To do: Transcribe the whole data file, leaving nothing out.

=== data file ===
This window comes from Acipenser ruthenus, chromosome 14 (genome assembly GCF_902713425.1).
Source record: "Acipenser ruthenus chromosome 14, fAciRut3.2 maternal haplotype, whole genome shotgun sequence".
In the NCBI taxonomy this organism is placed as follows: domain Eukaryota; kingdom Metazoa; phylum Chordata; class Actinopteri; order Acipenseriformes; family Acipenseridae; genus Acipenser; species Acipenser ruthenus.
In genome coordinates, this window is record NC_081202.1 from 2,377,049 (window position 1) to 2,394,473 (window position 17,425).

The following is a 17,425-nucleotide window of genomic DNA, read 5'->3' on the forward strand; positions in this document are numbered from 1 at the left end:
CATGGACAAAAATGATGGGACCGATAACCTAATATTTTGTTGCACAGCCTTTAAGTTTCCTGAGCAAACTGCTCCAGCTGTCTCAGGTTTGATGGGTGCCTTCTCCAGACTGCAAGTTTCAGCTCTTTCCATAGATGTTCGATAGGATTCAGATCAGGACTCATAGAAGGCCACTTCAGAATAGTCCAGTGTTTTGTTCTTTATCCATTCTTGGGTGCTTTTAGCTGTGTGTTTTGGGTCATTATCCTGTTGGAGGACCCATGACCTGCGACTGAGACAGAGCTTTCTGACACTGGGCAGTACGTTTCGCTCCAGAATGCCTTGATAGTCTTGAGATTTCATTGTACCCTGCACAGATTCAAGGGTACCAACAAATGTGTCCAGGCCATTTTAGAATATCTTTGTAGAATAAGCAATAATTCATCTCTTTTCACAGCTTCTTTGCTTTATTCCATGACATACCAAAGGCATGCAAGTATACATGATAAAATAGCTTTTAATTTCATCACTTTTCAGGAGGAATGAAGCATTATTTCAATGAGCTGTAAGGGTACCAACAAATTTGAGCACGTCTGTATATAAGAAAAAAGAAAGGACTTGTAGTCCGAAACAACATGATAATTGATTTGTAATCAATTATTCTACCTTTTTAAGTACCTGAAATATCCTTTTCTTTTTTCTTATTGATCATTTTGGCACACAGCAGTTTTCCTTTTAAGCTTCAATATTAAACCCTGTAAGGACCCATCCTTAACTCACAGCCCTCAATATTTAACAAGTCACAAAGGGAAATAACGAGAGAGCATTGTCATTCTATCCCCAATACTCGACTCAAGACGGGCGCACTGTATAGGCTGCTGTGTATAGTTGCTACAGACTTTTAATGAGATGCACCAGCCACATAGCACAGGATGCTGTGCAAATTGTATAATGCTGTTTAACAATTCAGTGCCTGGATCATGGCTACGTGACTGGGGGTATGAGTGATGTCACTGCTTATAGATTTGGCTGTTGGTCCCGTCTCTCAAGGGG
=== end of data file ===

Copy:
This window comes from Acipenser ruthenus, chromosome 14 (genome assembly GCF_902713425.1).
Source record: "Acipenser ruthenus chromosome 14, fAciRut3.2 maternal haplotype, whole genome shotgun sequence".
In the NCBI taxonomy this organism is placed as follows: domain Eukaryota; kingdom Metazoa; phylum Chordata; class Actinopteri; order Acipenseriformes; family Acipenseridae; genus Acipenser; species Acipenser ruthenus.
In genome coordinates, this window is record NC_081202.1 from 2,377,049 (window position 1) to 2,394,473 (window position 17,425).

The following is a 17,425-nucleotide window of genomic DNA, read 5'->3' on the forward strand; positions in this document are numbered from 1 at the left end:
CATGGACAAAAATGATGGGACCGATAACCTAATATTTTGTTGCACAGCCTTTAAGTTTCCTGAGCAAACTGCTCCAGCTGTCTCAGGTTTGATGGGTGCCTTCTCCAGACTGCAAGTTTCAGCTCTTTCCATAGATGTTCGATAGGATTCAGATCAGGACTCATAGAAGGCCACTTCAGAATAGTCCAGTGTTTTGTTCTTTATCCATTCTTGGGTGCTTTTAGCTGTGTGTTTTGGGTCATTATCCTGTTGGAGGACCCATGACCTGCGACTGAGACAGAGCTTTCTGACACTGGGCAGTACGTTTCGCTCCAGAATGCCTTGATAGTCTTGAGATTTCATTGTACCCTGCACAGATTCAAGGGTACCAACAAATGTGTCCAGGCCATTTTAGAATATCTTTGTAGAATAAGCAATAATTCATCTCTTTTCACAGCTTCTTTGCTTTATTCCATGACATACCAAAGGCATGCAAGTATACATGATAAAATAGCTTTTAATTTCATCACTTTTCAGGAGGAATGAAGCATTATTTCAATGAGCTGTAAGGGTACCAACAAATTTGAGCACGTCTGTATATAAGAAAAAAGAAAGGACTTGTAGTCCGAAACAACATGATAATTGATTTGTAATCAATTATTCTACCTTTTTAAGTACCTGAAATATCCTTTTCTTTTTTCTTATTGATCATTTTGGCACACAGCAGTTTTCCTTTTAAGCTTCAATATTAAACCCTGTAAGGACCCATCCTTAACTCACAGCCCTCAATATTTAACAAGTCACAAAGGGAAATAACGAGAGAGCATTGTCATTCTATCCCCAATACTCGACTCAAGACGGGCGCACTGTATAGGCTGCTGTGTATAGTTGCTACAGACTTTTAATGAGATGCACCAGCCACATAGCACAGGATGCTGTGCAAATTGTATAATGCTGTTTAACAATTCAGTGCCTGGATCATGGCTACGTGACTGGGGGTATGAGTGATGTCACTGCTTATAGATTTGGCTGTTGGTCCCGTCTCTCAAGGGG